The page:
Don’t get me wrong. He was no gargoyle. He was incredibly good looking with his floppy, messy chocolate brown hair, eyes to drown in and a fine pair of long legs (oops, I may have made him sound a bit like a Labrador there - but I guess if you combine the looks with the faithfulness and fun factor, he was a bit like a loyal Lab!). He was kind, thoughtful, had the most amazing sense of fair play and everybody said he was the nicest guy they knew but … well … he just wasn’t for me.
I went for the bad boys - you know, the ‘Say They’ll Pick You Up at Eight and Don’t’ type. The ‘Living on the Edge’ type. The ‘Sod Paying the Bills, Let’s Blow our Gas Money down the Pub’ type.
I liked the thrill, the danger, the excitement - and in a perverse way, the many broken hearts that came as part of the package. After the upbringing I’d had, it was all I knew really - settling with a kind and sensible man just didn’t seem an option.
Now, if that made me sound like a troubled child from an East End council estate with a drug-pushing dad and a street-walking mum, it couldn’t have been further from the truth. I grew up in a beautiful village in Surrey with my parents, brother and sister. But there was never a dull moment in our home - no peace, no normality, no calm - and, weirdly, we all thrived on it.
My mum and dad were artists - crazy, flamboyant, and both mad as a box of frogs. They loved one another with a fierce passion, fought like Taylor and Burton but always made up quickly. Mum taught at the local art school and I remember a childhood filled with various waifs and strays being brought home for tea or supper - which was always burnt, always unidentifiable and always made with the enthusiasm of ‘This time it will work!’ Dad painted massive canvases for swanky London houses and made a small fortune ‘extracting the urine and their cash’ as he liked to refer to it. He would lock himself away for an hour, fire up the spray cans and come out triumphantly proclaiming ‘That’s another pile of shit for The Titty-Farquhars that’ll cost them a cool ten grand. Pour us a port, someone - I’m shattered!’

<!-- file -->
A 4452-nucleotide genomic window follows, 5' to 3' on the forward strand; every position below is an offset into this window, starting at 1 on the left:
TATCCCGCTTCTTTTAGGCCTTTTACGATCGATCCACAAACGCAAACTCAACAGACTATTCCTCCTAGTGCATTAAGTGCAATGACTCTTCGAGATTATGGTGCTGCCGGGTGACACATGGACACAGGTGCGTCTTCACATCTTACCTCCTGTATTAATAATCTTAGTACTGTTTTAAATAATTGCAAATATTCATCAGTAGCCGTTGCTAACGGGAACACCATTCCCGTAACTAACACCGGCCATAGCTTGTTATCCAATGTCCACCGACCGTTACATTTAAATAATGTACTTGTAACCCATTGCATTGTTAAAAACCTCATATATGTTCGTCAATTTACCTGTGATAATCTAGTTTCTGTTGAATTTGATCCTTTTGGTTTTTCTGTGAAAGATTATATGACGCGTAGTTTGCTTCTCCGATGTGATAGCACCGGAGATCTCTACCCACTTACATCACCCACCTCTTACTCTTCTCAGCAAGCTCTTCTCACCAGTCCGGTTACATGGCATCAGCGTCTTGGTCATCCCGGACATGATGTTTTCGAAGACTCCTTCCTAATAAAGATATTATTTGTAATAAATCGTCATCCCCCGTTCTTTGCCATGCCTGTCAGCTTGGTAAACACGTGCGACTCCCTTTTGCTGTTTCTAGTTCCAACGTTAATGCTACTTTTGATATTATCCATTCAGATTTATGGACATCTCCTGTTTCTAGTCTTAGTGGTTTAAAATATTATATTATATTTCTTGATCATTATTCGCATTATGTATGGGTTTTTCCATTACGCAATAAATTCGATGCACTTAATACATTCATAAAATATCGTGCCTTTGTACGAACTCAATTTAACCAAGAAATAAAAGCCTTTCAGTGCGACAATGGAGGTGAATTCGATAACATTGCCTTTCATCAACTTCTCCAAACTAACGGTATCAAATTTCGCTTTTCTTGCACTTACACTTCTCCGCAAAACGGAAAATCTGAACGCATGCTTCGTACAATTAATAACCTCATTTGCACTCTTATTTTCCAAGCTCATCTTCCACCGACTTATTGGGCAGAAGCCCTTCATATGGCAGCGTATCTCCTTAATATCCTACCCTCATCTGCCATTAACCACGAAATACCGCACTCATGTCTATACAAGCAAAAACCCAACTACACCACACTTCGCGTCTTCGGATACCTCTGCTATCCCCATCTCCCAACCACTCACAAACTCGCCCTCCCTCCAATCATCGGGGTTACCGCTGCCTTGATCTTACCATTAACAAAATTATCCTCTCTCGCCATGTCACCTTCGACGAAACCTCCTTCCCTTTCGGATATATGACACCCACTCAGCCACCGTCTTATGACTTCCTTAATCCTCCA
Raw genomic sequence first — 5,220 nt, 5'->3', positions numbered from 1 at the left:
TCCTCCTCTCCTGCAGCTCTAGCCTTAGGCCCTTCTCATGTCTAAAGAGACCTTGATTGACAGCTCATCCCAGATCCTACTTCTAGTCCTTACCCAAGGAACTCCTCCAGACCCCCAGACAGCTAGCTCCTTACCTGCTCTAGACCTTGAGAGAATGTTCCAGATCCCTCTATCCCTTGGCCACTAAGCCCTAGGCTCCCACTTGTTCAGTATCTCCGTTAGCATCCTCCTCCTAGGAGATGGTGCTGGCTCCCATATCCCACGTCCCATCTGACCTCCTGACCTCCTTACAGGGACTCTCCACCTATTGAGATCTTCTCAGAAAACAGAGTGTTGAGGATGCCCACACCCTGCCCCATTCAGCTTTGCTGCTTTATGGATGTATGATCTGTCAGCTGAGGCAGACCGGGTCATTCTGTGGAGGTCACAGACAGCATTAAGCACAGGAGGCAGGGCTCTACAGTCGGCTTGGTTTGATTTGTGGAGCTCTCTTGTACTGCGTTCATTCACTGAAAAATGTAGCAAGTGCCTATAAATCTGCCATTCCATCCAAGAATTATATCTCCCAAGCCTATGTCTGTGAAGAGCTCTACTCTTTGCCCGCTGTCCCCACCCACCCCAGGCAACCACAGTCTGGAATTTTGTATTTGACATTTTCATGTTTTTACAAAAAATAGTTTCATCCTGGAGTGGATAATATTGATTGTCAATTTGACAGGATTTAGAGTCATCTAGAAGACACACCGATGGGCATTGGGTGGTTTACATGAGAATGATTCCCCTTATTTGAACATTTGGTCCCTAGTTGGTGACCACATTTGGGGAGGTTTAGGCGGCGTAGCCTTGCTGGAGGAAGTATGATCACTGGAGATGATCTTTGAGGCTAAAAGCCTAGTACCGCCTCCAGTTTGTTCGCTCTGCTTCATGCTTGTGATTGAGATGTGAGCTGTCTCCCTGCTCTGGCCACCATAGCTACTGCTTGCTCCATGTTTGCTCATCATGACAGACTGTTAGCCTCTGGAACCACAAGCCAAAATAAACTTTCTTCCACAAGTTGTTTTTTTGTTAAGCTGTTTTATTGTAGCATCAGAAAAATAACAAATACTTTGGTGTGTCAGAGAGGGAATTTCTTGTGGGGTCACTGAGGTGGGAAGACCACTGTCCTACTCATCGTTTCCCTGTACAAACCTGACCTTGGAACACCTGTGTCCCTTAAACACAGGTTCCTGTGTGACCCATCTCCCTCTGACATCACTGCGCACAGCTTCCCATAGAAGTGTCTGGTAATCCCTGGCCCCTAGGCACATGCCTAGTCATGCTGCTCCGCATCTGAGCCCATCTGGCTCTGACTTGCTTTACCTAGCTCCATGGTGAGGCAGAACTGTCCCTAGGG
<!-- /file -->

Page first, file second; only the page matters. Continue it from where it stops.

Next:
Of course, there were no clients by that name but that was what he called all those who coveted his ‘art’ - the people he loathed for their stupidity and vulgarity. No one had ever wanted his delicate watercolours which took weeks of craft and thought - we’d have been a starving family had he not jumped ship and gone where the money was. ‘The Titty-Farquhars’ might have paid his bills but they also robbed him of his true passion.
‘I’m prostituting myself!’ he’d cry out after too many ports or bottles of Burgundy. ‘A whore. I’m nothing more than a paint-splattered whore!’
This would usually be the moment my mother would grab a feather boa or stick some sparkly nipple tassels onto her pinny and run through a Burlesque routine to cheer him up. My mum was sixteen stone of gorgeousness but boy did she know how to move it, so it usually had Dad chuckling and slapping his knee (or her fine rump) and forgetting his woes.
We’d sit by and watch in bemusement - me and my siblings - when we were younger. There was love in our house, we knew that, but it was sometimes a drain living where emotions always ran so high.
My brother, Tadge, was the eldest - a ballet dancer and straight to boot. He could be prone to bouts of self-doubt or crippling worry, but since he married Flo he’d been much more settled.
My sister, Ophelia, was the youngest - a poet (or so she claimed). I loved her to bits but she drove me up the wall with her weeping and wailing sometimes. Still living at home with Mum and Dad, she was a slip of a thing who dressed in bits of lace and Victoriana fripperies on the outside but was a lazy, spoiled cow on the inside.